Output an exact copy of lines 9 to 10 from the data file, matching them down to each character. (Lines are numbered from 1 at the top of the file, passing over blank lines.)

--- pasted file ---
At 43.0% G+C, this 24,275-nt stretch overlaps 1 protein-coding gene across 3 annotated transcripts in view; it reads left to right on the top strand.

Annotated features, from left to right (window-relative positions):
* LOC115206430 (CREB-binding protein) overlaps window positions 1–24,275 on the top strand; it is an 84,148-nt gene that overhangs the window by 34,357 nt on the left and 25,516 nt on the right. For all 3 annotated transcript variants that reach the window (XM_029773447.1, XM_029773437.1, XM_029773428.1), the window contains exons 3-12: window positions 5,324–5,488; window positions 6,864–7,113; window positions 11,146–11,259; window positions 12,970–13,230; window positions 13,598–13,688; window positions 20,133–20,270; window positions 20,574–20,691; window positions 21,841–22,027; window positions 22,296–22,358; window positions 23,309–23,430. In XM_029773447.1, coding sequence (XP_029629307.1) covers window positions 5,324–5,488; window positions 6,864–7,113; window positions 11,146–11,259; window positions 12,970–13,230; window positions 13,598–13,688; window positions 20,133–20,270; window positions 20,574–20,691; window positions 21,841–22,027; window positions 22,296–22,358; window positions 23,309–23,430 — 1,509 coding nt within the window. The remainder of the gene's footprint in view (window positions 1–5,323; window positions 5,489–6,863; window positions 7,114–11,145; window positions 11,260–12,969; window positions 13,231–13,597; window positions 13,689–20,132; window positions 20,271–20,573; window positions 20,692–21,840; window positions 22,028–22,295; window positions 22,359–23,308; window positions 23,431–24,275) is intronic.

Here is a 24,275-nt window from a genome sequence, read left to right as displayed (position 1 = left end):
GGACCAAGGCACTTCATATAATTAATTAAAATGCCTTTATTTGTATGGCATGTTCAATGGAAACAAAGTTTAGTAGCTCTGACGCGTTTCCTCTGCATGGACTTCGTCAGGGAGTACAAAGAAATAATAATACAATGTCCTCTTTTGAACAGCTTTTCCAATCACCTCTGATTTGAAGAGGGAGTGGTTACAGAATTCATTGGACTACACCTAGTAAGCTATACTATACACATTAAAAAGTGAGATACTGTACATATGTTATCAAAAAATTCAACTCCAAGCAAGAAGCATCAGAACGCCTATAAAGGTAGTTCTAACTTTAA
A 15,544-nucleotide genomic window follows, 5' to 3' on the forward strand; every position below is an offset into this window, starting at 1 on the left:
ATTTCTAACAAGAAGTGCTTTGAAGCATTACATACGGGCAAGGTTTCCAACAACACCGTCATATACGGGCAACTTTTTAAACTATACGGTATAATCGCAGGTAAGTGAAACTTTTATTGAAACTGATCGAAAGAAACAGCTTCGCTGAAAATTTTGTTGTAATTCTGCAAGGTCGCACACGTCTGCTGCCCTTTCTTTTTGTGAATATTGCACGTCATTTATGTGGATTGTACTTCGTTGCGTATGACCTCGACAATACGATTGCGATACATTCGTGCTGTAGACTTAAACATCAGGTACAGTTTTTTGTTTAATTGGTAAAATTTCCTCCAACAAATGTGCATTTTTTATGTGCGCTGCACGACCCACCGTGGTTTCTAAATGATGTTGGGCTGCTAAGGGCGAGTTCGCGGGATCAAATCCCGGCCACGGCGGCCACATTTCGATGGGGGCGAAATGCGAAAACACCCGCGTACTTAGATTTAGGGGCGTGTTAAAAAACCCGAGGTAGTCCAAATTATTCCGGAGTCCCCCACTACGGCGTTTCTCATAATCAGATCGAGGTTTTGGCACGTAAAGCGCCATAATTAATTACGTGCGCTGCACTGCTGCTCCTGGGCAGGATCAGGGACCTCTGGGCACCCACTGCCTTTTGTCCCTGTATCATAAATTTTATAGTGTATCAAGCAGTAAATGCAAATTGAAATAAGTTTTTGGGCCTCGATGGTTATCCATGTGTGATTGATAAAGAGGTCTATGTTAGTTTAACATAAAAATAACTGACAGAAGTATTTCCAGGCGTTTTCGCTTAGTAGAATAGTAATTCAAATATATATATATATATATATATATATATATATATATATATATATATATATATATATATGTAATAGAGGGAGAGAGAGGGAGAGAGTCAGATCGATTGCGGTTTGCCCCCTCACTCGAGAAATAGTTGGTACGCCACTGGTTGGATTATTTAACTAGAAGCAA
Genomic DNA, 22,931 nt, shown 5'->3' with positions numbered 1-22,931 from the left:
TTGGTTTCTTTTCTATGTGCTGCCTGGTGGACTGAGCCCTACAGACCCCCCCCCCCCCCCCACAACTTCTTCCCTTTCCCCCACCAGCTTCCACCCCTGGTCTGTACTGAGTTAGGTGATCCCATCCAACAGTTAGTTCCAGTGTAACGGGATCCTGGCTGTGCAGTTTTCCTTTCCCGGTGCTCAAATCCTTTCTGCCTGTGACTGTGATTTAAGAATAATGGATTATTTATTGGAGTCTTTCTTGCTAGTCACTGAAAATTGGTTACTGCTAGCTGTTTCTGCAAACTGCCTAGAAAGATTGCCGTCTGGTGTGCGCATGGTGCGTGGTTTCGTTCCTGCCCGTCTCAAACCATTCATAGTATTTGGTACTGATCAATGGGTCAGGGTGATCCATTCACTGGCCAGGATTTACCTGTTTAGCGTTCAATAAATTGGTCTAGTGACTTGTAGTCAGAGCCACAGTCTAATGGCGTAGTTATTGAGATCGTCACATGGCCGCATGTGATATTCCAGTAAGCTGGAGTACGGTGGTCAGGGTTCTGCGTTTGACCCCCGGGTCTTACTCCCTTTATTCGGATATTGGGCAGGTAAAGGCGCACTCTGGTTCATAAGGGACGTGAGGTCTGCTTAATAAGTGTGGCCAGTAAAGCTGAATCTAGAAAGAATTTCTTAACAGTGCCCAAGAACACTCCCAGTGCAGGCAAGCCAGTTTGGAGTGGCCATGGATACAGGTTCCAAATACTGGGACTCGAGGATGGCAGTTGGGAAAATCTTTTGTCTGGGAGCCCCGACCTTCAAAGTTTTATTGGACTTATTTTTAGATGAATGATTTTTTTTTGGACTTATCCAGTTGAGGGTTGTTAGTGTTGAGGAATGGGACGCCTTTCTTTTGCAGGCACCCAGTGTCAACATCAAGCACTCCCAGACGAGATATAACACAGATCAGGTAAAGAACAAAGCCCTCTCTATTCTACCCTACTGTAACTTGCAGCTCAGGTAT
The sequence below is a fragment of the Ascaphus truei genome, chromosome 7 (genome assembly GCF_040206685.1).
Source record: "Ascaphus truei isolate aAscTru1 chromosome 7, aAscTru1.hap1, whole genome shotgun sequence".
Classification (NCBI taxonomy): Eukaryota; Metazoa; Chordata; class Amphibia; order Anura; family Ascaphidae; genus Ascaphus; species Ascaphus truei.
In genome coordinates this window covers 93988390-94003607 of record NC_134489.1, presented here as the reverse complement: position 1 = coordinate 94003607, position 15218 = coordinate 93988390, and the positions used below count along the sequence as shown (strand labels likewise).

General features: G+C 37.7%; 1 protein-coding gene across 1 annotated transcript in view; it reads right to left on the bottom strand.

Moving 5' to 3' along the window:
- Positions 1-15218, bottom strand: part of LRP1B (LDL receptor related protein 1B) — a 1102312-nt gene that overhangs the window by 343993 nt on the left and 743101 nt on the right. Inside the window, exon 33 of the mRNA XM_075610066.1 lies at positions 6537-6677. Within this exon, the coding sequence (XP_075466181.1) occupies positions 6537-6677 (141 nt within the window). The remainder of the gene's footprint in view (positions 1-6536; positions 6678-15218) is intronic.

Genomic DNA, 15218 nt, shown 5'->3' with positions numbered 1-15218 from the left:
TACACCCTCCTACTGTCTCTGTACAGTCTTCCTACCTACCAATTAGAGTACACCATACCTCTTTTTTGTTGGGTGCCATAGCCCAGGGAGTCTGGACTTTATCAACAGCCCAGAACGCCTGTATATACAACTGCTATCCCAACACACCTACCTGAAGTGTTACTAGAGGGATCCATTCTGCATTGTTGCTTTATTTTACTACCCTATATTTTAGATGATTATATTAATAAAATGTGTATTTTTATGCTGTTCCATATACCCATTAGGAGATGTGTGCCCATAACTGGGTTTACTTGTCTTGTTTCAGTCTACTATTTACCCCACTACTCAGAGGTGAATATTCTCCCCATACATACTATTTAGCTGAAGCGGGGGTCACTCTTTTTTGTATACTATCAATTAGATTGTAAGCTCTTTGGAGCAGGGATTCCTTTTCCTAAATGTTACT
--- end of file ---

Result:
TTGGTTTCTTTTCTATGTGCTGCCTGGTGGACTGAGCCCTACAGACCCCCCCCCCCCCCCCACAACTTCTTCCCTTTCCCCCACCAGCTTCCACCCCTGGTCTGTACTGAGTTAGGTGATCCCATCCAACAGTTAGTTCCAGTGTAACGGGATCCTGGCTGTGCAGTTTTCCTTTCCCGGTGCTCAAATCCTTTCTGCCTGTGACTGTGATTTAAGAATAATGGATTATTTATTGGAGTCTTTCTTGCTAGTCACTGAAAATTGGTTACTGCTAGCTGTTTCTGCAAACTGCCTAGAAAGATTGCCGTCTGGTGTGCGCATGGTGCGTGGTTTCGTTCCTGCCCGTCTCAAACCATTCATAGTATTTGGTACTGATCAATGGGTCAGGGTGATCCATTCACTGGCCAGGATTTACCTGTTTAGCGTTCAATAAATTGGTCTAGTGACTTGTAGTCAGAGCCACAGTCTAATGGCGTAGTTATTGAGATCGTCACATGGCCGCATGTGATATTCCAGTAAGCTGGAGTACGGTGGTCAGGGTTCTGCGTTTGACCCCCGGGTCTTACTCCCTTTATTCGGATATTGGGCAGGTAAAGGCGCACTCTGGTTCATAAGGGACGTGAGGTCTGCTTAATAAGTGTGGCCAGTAAAGCTGAATCTAGAAAGAATTTCTTAACAGTGCCCAAGAACACTCCCAGTGCAGGCAAGCCAGTTTGGAGTGGCCATGGATACAGGTTCCAAATACTGGGACTCGAGGATGGCAGTTGGGAAAATCTTTTGTCTGGGAGCCCCGACCTTCAAAGTTTTATTGGACTTATTTTTAGATGAATGATTTTTTTTTGGACTTATCCAGTTGAGGGTTGTTAGTGTTGAGGAATGGGACGCCTTTCTTTTGCAGGCACCCAGTGTCAACATCAAGCACTCCCAGACGAGATATAACACAGATCAGGTAAAGAACAAAGCCCTCTCTATTCTACCCTACTGTAACTTGCAGCTCAGGTAT
The sequence below is a fragment of the Ascaphus truei genome, chromosome 7 (genome assembly GCF_040206685.1).